- Gerard Seijts and Chris Chan
- Mar 19, 2019
In September 2018, we took our global discussion of disruption to Hong Kong, where we held three discussions with several dozen leaders from the local business community. Participants included bankers, retailers, technologists, human resource specialists, and representatives from the real estate, insurance, and civil service sectors. In each session, we had three questions: What kinds of disruptions are you seeing? What are you doing about them? What should Ivey do to prepare future leaders for disruption? Our first session focused on the role of regulation in light of technological disruption, the impact of social change, and the challenges for business schools.
Technology and the domino effect
FinTech (financial technology), introduced to compete with traditional ways of delivering financial services, is a prime example of disruption to a sector. Our participants said Chinese businesses and consumers were very quick on the uptake with these services, which are offered by companies like WeChat, Tencent, and Alipay. This rapid uptake in turn fostered the introduction of analogous services in adjacent sectors. One partial dissenter pointed out that credit cards, and even bank accounts, are far less ubiquitous among Chinese consumers, which made FinTech-based services that much more attractive.
“In part, it’s about how much additional functionality you get. The disruption is greater when the initial functionality is great,” he said.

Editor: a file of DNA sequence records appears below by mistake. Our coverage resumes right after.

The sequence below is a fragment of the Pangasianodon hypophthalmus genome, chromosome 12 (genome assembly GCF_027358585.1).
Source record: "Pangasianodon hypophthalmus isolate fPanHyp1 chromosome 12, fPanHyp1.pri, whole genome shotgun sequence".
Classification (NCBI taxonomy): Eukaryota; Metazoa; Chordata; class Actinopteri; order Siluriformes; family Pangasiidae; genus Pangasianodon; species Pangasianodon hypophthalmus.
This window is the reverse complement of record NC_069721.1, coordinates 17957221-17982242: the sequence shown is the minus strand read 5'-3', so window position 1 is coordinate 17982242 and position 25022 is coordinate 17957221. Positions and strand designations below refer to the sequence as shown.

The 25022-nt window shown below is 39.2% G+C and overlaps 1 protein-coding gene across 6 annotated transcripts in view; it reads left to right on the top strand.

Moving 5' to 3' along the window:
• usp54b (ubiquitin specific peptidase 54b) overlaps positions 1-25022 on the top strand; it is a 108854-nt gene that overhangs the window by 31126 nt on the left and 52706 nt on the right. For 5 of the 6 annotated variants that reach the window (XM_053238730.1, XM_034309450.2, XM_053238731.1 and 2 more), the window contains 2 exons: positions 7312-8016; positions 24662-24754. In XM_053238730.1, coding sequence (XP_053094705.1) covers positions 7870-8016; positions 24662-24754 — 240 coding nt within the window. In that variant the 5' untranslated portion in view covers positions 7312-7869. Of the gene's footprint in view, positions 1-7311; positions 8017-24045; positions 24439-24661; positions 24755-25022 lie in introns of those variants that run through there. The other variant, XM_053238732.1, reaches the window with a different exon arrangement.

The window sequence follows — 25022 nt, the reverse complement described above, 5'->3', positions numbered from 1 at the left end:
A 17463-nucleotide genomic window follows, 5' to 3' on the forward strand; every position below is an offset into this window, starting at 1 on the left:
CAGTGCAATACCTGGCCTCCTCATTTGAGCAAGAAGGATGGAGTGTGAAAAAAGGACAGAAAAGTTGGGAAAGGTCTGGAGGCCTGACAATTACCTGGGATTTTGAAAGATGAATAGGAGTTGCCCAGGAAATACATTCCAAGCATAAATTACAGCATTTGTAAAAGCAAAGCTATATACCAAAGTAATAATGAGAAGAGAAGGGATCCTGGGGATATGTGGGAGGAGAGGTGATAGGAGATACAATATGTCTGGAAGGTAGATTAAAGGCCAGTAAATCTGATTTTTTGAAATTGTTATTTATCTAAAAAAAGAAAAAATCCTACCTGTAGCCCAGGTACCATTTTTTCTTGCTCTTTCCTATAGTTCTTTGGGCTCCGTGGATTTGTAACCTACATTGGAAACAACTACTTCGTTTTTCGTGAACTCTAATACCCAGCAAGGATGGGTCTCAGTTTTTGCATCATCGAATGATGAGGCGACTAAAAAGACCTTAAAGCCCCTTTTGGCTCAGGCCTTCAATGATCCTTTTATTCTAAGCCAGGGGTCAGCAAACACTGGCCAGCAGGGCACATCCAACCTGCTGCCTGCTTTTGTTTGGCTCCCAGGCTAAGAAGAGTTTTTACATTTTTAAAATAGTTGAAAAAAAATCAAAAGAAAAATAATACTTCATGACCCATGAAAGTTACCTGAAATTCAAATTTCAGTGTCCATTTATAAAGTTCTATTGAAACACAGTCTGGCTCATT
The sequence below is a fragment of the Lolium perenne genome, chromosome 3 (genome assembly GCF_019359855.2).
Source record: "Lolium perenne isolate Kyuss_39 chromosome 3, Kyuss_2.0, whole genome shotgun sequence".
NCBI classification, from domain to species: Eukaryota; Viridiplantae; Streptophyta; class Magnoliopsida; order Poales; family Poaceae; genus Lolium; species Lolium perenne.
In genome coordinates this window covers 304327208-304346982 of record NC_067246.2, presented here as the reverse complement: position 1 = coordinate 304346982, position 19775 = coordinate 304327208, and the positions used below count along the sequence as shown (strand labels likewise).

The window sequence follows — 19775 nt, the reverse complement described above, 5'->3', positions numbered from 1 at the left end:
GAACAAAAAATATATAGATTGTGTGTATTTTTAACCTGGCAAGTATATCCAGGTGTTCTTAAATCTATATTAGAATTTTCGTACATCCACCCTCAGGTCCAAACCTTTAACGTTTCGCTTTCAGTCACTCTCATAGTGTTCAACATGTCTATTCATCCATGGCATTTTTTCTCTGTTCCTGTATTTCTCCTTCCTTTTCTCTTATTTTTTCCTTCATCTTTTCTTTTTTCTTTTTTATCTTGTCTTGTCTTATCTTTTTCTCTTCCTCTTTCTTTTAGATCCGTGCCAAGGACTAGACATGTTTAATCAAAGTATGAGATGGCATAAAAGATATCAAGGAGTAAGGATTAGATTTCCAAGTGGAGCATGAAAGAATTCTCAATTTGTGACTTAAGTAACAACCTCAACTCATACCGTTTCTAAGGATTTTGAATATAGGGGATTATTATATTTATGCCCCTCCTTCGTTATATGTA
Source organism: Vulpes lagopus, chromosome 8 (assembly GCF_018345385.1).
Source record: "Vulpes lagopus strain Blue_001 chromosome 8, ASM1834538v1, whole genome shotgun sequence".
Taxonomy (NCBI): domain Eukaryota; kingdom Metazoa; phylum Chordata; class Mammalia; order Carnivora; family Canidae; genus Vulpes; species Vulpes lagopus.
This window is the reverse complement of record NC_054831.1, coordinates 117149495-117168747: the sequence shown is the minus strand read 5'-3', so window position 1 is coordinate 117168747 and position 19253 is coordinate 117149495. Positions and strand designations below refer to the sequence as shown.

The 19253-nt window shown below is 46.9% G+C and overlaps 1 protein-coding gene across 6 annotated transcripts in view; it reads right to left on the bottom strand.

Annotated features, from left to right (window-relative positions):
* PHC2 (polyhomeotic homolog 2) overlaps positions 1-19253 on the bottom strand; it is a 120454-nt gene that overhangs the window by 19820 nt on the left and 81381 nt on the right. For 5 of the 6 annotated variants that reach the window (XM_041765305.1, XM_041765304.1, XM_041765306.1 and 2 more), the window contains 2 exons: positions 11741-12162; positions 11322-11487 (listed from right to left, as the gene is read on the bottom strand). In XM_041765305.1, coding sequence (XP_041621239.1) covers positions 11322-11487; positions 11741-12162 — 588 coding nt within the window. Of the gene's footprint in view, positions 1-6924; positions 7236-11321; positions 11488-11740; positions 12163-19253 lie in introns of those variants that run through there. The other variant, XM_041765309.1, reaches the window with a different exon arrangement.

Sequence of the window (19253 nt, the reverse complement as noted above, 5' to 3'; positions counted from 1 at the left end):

Convenience is another deciding factor. One participant told of visiting a small village outside of Hong Kong. Once prosperous when he last visited a decade ago, the main street is now half empty. The garment business that had previously sustained the town had all migrated to the web, leaving few opportunities behind.
“To survive as a bricks-and-mortar store, you need to be selling something that has to be experienced – tasted, or smelled. Otherwise, you’re doomed,” he said.
Regulation trumps technology as a disruptor
Several participants argued for a focus on the changing social, political, and regulatory contexts in which FinTech and other technological advances occur. One participant put it this way:
“The regulation of financial institutions is disrupting those institutions more than technology.”
In the same vein, participants cited disruptions in the global trading system, with companies from the kinds of free-trade agreements that provided a measure of predictability to companies that do business across borders.